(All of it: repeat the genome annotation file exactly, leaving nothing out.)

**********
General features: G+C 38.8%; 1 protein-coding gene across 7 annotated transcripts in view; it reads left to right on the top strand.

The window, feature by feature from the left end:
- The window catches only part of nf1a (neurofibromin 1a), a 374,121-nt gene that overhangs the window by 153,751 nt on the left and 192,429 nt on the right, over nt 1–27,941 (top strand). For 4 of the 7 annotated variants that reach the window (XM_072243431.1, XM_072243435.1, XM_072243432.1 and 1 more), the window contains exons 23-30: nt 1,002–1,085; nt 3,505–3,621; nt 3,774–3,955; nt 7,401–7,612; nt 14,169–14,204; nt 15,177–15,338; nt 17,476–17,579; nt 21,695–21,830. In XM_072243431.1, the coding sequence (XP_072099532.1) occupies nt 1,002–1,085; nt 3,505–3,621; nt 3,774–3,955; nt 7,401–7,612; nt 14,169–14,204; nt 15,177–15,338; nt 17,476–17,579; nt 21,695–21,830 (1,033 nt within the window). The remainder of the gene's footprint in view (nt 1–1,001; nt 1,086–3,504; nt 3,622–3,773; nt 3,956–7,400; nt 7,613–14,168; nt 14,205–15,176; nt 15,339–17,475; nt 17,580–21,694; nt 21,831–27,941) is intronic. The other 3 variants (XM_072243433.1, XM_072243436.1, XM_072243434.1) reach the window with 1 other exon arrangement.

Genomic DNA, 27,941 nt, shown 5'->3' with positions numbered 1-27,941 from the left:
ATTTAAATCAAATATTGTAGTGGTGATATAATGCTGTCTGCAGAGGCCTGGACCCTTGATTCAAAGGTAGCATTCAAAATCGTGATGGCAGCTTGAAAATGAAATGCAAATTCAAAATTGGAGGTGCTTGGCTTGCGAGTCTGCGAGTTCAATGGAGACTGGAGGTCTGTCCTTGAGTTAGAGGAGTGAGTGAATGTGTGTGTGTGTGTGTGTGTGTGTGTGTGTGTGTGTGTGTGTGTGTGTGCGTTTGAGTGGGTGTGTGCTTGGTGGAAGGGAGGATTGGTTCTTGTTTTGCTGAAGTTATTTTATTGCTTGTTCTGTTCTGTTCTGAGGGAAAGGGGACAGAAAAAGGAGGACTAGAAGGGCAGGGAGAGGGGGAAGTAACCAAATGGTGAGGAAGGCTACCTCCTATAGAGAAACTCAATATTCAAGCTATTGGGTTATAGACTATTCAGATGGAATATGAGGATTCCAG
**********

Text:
General features: G+C 38.8%; 1 protein-coding gene across 7 annotated transcripts in view; it reads left to right on the top strand.

The window, feature by feature from the left end:
- The window catches only part of nf1a (neurofibromin 1a), a 374,121-nt gene that overhangs the window by 153,751 nt on the left and 192,429 nt on the right, over nt 1–27,941 (top strand). For 4 of the 7 annotated variants that reach the window (XM_072243431.1, XM_072243435.1, XM_072243432.1 and 1 more), the window contains exons 23-30: nt 1,002–1,085; nt 3,505–3,621; nt 3,774–3,955; nt 7,401–7,612; nt 14,169–14,204; nt 15,177–15,338; nt 17,476–17,579; nt 21,695–21,830. In XM_072243431.1, the coding sequence (XP_072099532.1) occupies nt 1,002–1,085; nt 3,505–3,621; nt 3,774–3,955; nt 7,401–7,612; nt 14,169–14,204; nt 15,177–15,338; nt 17,476–17,579; nt 21,695–21,830 (1,033 nt within the window). The remainder of the gene's footprint in view (nt 1–1,001; nt 1,086–3,504; nt 3,622–3,773; nt 3,956–7,400; nt 7,613–14,168; nt 14,205–15,176; nt 15,339–17,475; nt 17,580–21,694; nt 21,831–27,941) is intronic. The other 3 variants (XM_072243433.1, XM_072243436.1, XM_072243434.1) reach the window with 1 other exon arrangement.

Genomic DNA, 27,941 nt, shown 5'->3' with positions numbered 1-27,941 from the left:
ATTTAAATCAAATATTGTAGTGGTGATATAATGCTGTCTGCAGAGGCCTGGACCCTTGATTCAAAGGTAGCATTCAAAATCGTGATGGCAGCTTGAAAATGAAATGCAAATTCAAAATTGGAGGTGCTTGGCTTGCGAGTCTGCGAGTTCAATGGAGACTGGAGGTCTGTCCTTGAGTTAGAGGAGTGAGTGAATGTGTGTGTGTGTGTGTGTGTGTGTGTGTGTGTGTGTGTGTGTGTGTGTGCGTTTGAGTGGGTGTGTGCTTGGTGGAAGGGAGGATTGGTTCTTGTTTTGCTGAAGTTATTTTATTGCTTGTTCTGTTCTGTTCTGAGGGAAAGGGGACAGAAAAAGGAGGACTAGAAGGGCAGGGAGAGGGGGAAGTAACCAAATGGTGAGGAAGGCTACCTCCTATAGAGAAACTCAATATTCAAGCTATTGGGTTATAGACTATTCAGATGGAATATGAGGATTCCAG